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BBC; Cheese is from plants, chips grow on trees!

A survey reported by the BBC shows an alarming lack of food knowledge. But hardly surprising when the modern food industry and retailers have separated consumer from producer. Why should a child know whether potatoes are grown underground or up a tree when they rarely see food production or are not taught about food at school?

Most of the fields around me at the moment are either yellow with oil seed rape or green with wheat, and look nothing like the food on my plate. I expect most goes to feeding animals in intensive ‘factory’ farms, also hidden from the consumer.

It seems unlikely that we will return to the days when small mixed farms surrounded housing, so bringing food growing and cooking in to the curriculum, like the school in the report, is a fantastic idea.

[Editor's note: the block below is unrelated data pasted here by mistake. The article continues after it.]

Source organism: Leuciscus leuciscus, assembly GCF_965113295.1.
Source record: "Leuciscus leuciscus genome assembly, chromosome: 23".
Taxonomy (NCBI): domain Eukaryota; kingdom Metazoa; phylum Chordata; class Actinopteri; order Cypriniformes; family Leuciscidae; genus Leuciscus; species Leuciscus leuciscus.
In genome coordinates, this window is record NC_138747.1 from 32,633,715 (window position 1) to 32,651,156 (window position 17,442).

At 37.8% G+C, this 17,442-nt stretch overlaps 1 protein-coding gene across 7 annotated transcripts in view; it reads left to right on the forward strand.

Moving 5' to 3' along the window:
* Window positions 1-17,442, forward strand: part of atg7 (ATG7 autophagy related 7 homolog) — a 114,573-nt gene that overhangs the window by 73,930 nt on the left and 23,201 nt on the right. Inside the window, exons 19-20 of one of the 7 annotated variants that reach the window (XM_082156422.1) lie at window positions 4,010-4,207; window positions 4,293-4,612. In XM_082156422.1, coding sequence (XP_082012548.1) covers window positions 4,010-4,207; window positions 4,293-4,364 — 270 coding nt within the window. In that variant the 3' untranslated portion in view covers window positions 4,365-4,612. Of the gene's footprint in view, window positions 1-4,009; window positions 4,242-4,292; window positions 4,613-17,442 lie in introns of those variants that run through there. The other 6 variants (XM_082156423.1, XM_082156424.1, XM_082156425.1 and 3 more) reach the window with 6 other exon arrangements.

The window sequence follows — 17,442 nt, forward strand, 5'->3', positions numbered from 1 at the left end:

School Crop for the Shop on BBC

School Crop for the Shop on BBC


The school project we ran showed how enthused children are when given the opportunity to learn and interact with growing and cooking food. After all, we eat 3 times a day and have the primal urge of hunger.

So Victorian food for History, designing food labels for Art, seed rates for Maths, growing plants for Biology, must make each subject more relevant and easier to learn. Add to this the incentive of making some money by selling any excess food through BigBarn’s Crop for the Shop scheme, and we may see the next generation enjoying healthier food and saving the NHS a fortune. Perhaps even see a new generation of farmers?

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